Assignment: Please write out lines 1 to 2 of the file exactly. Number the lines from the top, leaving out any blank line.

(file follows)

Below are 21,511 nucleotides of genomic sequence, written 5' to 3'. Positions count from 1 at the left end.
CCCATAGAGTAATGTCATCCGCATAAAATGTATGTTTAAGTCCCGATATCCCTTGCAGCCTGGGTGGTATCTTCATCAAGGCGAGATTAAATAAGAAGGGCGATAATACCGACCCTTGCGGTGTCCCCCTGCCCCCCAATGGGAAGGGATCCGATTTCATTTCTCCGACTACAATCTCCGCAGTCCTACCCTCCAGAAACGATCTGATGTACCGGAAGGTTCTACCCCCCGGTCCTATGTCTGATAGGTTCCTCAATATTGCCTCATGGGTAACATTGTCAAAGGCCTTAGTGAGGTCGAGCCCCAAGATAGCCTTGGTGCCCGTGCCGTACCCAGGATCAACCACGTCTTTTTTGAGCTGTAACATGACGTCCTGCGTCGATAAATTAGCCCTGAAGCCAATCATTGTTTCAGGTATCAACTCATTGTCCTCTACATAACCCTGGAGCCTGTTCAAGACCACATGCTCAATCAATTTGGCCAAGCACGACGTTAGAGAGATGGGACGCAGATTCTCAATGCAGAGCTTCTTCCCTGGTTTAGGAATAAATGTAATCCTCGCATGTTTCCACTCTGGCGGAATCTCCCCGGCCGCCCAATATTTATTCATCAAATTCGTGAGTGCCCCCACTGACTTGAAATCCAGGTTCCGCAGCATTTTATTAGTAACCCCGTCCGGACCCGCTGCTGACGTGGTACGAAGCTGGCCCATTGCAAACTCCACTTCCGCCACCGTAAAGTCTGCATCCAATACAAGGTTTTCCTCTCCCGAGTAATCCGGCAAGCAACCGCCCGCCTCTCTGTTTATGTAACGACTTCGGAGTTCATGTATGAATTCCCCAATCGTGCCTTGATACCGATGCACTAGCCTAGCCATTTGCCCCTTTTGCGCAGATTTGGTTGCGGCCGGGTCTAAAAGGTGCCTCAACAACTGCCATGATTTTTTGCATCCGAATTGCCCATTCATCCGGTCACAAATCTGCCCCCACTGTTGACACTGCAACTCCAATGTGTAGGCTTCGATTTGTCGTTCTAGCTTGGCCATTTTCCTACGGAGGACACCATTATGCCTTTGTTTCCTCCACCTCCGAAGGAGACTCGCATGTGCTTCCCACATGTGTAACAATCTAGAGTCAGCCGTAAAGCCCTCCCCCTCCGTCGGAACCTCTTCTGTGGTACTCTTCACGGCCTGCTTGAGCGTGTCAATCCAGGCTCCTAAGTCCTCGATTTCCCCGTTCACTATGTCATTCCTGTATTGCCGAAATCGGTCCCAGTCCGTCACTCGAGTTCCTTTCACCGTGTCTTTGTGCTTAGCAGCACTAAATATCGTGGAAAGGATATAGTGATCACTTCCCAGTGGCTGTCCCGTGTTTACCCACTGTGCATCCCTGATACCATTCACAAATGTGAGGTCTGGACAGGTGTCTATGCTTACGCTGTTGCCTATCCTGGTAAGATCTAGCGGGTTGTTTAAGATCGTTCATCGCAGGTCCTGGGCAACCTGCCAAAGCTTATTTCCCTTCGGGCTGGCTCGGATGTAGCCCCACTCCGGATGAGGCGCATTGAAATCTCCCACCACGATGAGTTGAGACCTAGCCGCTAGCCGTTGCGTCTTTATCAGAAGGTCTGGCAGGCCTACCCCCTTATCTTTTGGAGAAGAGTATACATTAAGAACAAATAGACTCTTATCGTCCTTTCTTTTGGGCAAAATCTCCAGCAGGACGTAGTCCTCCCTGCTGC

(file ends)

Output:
Below are 21,511 nucleotides of genomic sequence, written 5' to 3'. Positions count from 1 at the left end.
CCCATAGAGTAATGTCATCCGCATAAAATGTATGTTTAAGTCCCGATATCCCTTGCAGCCTGGGTGGTATCTTCATCAAGGCGAGATTAAATAAGAAGGGCGATAATACCGACCCTTGCGGTGTCCCCCTGCCCCCCAATGGGAAGGGATCCGATTTCATTTCTCCGACTACAATCTCCGCAGTCCTACCCTCCAGAAACGATCTGATGTACCGGAAGGTTCTACCCCCCGGTCCTATGTCTGATAGGTTCCTCAATATTGCCTCATGGGTAACATTGTCAAAGGCCTTAGTGAGGTCGAGCCCCAAGATAGCCTTGGTGCCCGTGCCGTACCCAGGATCAACCACGTCTTTTTTGAGCTGTAACATGACGTCCTGCGTCGATAAATTAGCCCTGAAGCCAATCATTGTTTCAGGTATCAACTCATTGTCCTCTACATAACCCTGGAGCCTGTTCAAGACCACATGCTCAATCAATTTGGCCAAGCACGACGTTAGAGAGATGGGACGCAGATTCTCAATGCAGAGCTTCTTCCCTGGTTTAGGAATAAATGTAATCCTCGCATGTTTCCACTCTGGCGGAATCTCCCCGGCCGCCCAATATTTATTCATCAAATTCGTGAGTGCCCCCACTGACTTGAAATCCAGGTTCCGCAGCATTTTATTAGTAACCCCGTCCGGACCCGCTGCTGACGTGGTACGAAGCTGGCCCATTGCAAACTCCACTTCCGCCACCGTAAAGTCTGCATCCAATACAAGGTTTTCCTCTCCCGAGTAATCCGGCAAGCAACCGCCCGCCTCTCTGTTTATGTAACGACTTCGGAGTTCATGTATGAATTCCCCAATCGTGCCTTGATACCGATGCACTAGCCTAGCCATTTGCCCCTTTTGCGCAGATTTGGTTGCGGCCGGGTCTAAAAGGTGCCTCAACAACTGCCATGATTTTTTGCATCCGAATTGCCCATTCATCCGGTCACAAATCTGCCCCCACTGTTGACACTGCAACTCCAATGTGTAGGCTTCGATTTGTCGTTCTAGCTTGGCCATTTTCCTACGGAGGACACCATTATGCCTTTGTTTCCTCCACCTCCGAAGGAGACTCGCATGTGCTTCCCACATGTGTAACAATCTAGAGTCAGCCGTAAAGCCCTCCCCCTCCGTCGGAACCTCTTCTGTGGTACTCTTCACGGCCTGCTTGAGCGTGTCAATCCAGGCTCCTAAGTCCTCGATTTCCCCGTTCACTATGTCATTCCTGTATTGCCGAAATCGGTCCCAGTCCGTCACTCGAGTTCCTTTCACCGTGTCTTTGTGCTTAGCAGCACTAAATATCGTGGAAAGGATATAGTGATCACTTCCCAGTGGCTGTCCCGTGTTTACCCACTGTGCATCCCTGATACCATTCACAAATGTGAGGTCTGGACAGGTGTCTATGCTTACGCTGTTGCCTATCCTGGTAAGATCTAGCGGGTTGTTTAAGATCGTTCATCGCAGGTCCTGGGCAACCTGCCAAAGCTTATTTCCCTTCGGGCTGGCTCGGATGTAGCCCCACTCCGGATGAGGCGCATTGAAATCTCCCACCACGATGAGTTGAGACCTAGCCGCTAGCCGTTGCGTCTTTATCAGAAGGTCTGGCAGGCCTACCCCCTTATCTTTTGGAGAAGAGTATACATTAAGAACAAATAGACTCTTATCGTCCTTTCTTTTGGGCAAAATCTCCAGCAGGACGTAGTCCTCCCTGCTGC